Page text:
EDIT: Please read the comments as well, as they make some good suggestions.
I learned a few things yesterday, which I think are worth sharing. Perhaps eventually I will write this up as an article, rather than just a post.
Anyway, with Todo 3.0 I don’t want users having more than copy of Todo open at one time. If a user makes changes in one instance of the program, and it saves it, then the user makes changes in the other instance of Todo, the changes made in the second instance will overwrite any changes made in the first instance. The end result is a confused user who is wondering why tasks on thier todo list weren’t saved.
The way to go about fixing this is to prevent the user from opening more than one copy of Todo. There are a couple ways this could be done – you could open up a file when you first start your program, and keep it open until you close your program. If, when you start up your program, you aren’t able to open the file because it is already opened by another program, you let the user know that there is another instance of your program running. For the most part, this does work. So why not use it? Well, having a file open is a waste of resources. That, and there is a better way.
In the world of multi-threaded programming there is something called a mutex. It’s basically restricts access to a particular part of your program to a single thread, and forces any other threads to wait until that part of the program is complete. This comes in handy for synching things between threads. This can also be used to ensure that only one instance of your program is running. Here’s some code snippets straight from Todo 3.0:
In your main C# form, declare a mutex:
private Mutex mutex;
private string mutexName = "Todo3.0Mutex";
Then, in your form constructor, you want to do the following:
//before anything else happens, check for an existing mutex with the same name. If there is a mutex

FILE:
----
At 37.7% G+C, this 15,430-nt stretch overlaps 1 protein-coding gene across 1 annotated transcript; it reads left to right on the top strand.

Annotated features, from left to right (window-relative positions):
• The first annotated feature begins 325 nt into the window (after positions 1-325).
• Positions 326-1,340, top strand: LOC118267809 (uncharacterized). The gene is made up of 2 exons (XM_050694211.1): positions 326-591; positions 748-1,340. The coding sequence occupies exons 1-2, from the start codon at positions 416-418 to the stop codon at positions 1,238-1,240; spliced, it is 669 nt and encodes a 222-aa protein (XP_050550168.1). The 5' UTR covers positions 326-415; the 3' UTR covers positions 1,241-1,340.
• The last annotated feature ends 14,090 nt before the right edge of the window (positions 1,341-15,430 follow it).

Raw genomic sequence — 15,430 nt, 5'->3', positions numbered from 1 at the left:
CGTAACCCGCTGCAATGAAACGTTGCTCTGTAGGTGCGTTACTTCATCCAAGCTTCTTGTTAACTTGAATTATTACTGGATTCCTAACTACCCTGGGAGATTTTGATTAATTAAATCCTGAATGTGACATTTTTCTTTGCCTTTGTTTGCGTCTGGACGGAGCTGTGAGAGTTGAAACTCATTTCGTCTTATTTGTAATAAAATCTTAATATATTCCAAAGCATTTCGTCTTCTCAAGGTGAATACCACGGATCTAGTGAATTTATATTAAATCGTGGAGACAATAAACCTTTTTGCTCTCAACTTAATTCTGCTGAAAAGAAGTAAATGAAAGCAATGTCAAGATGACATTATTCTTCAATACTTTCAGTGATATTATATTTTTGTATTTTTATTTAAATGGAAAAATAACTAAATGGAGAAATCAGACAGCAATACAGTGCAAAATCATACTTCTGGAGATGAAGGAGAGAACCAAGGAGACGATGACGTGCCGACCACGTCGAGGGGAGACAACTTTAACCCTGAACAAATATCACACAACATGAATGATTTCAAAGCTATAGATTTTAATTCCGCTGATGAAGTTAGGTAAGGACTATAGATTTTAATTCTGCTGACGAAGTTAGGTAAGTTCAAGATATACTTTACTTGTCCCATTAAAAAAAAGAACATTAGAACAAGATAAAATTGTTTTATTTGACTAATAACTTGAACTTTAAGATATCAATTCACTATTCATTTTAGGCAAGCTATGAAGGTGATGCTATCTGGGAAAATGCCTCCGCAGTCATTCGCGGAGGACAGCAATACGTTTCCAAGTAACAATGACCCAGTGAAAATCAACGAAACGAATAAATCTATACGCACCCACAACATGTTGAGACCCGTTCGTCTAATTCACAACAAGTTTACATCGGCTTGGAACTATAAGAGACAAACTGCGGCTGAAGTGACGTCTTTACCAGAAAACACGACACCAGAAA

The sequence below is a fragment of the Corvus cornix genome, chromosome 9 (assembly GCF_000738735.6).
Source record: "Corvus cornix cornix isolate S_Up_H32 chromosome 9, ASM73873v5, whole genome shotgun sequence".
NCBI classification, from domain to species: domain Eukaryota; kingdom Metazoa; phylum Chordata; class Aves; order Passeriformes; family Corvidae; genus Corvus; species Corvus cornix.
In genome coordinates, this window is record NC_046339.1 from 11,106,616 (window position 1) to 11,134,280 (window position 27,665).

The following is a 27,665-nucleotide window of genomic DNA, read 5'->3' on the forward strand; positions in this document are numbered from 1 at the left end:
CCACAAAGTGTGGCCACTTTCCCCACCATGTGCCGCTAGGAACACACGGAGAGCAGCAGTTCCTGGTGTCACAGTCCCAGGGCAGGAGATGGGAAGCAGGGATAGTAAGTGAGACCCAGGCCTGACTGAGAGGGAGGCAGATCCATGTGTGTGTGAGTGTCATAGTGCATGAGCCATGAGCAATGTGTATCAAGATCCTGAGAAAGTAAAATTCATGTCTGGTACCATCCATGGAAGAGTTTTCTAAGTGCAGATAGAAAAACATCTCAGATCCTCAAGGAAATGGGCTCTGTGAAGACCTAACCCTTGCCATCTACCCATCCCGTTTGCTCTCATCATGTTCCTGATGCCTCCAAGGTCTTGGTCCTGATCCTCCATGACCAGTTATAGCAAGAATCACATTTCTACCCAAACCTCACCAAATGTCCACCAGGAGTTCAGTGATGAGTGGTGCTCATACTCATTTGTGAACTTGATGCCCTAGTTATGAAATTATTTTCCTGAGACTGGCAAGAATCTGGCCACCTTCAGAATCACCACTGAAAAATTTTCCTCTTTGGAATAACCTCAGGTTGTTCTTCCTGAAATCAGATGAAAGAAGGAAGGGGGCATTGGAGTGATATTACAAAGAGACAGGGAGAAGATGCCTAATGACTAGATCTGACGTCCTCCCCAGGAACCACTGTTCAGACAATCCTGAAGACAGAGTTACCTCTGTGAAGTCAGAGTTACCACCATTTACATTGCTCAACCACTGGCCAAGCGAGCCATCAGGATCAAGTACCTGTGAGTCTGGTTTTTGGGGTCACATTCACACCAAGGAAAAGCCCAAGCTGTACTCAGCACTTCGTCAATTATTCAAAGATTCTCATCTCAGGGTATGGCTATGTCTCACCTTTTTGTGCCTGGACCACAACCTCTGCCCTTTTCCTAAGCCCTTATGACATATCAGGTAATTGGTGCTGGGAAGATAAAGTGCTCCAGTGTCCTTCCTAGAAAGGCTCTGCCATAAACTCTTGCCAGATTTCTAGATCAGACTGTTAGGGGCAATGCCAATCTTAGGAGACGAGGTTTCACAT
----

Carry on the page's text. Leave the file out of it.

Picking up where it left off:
//with the same name, that means there is already one copy of Todo 3.0 open, so let the user know
//what is going on, and kill this one
mutex = Mutex.OpenExisting(mutexName);
//since it hasn't thrown an exception, then we already have one copy of the app open.
MessageBox.Show("A copy of Todo 3.0 is already open. Please check your system tray (notification area).",
"Todo 3.0", MessageBoxButtons.OK, MessageBoxIcon.Information);
catch (Exception Ex)
//since we didn't find a mutex with that name, create one
Debug.WriteLine("Exception thrown:" + Ex.Message + " Creating a new mutex...");
mutex = new Mutex(true, mutexName);
So, now you have a named mutex, and you have ensured that only one instance of your program is open. There is only one thing left to do – when you exit your program you need to be sure to release the mutex:
Now you may have noticed something strange – in the constructor, after I check for a named mutex, and I find one, I let the user know that there is already one instance of the progam open, then I call:
Why do I do this? Because of the structure of how the Windows Forms messages are handled, if I were to call Application.Exit(), it wouldn’t work. Application.Run() needs to be called first in order for Application.Exit() to work, which hasn’t happened yet because we are only in the constructor. There is probably a better/safer way to do this, but I haven’t figured it out yet and this seems to be working fine in the mean time.
Technically, rather than using mutexes (or mutices? What is the plural of mutex?), I could have used Semaphores. A Semaphore is similar to a mutex, but rather than restricting access to only a single thread, it can set a limit to the number of threads that can access a resource. For example, we could limit access to a particular resource to 3 threads. In our case, we only need one thread to access things, so it’s probably a bit more kosher to use a mutex.
If I am completely wrong about something in this post, let me know. My understanding of multi-threaded programming is very limited. Either way, I thought this was pretty cool, and I figured some of you other folks out there might be interested in seeing this.
(Sorry for the borked code – it should be nicely tabbed, but the code tags don’t seem to like that. Oh well).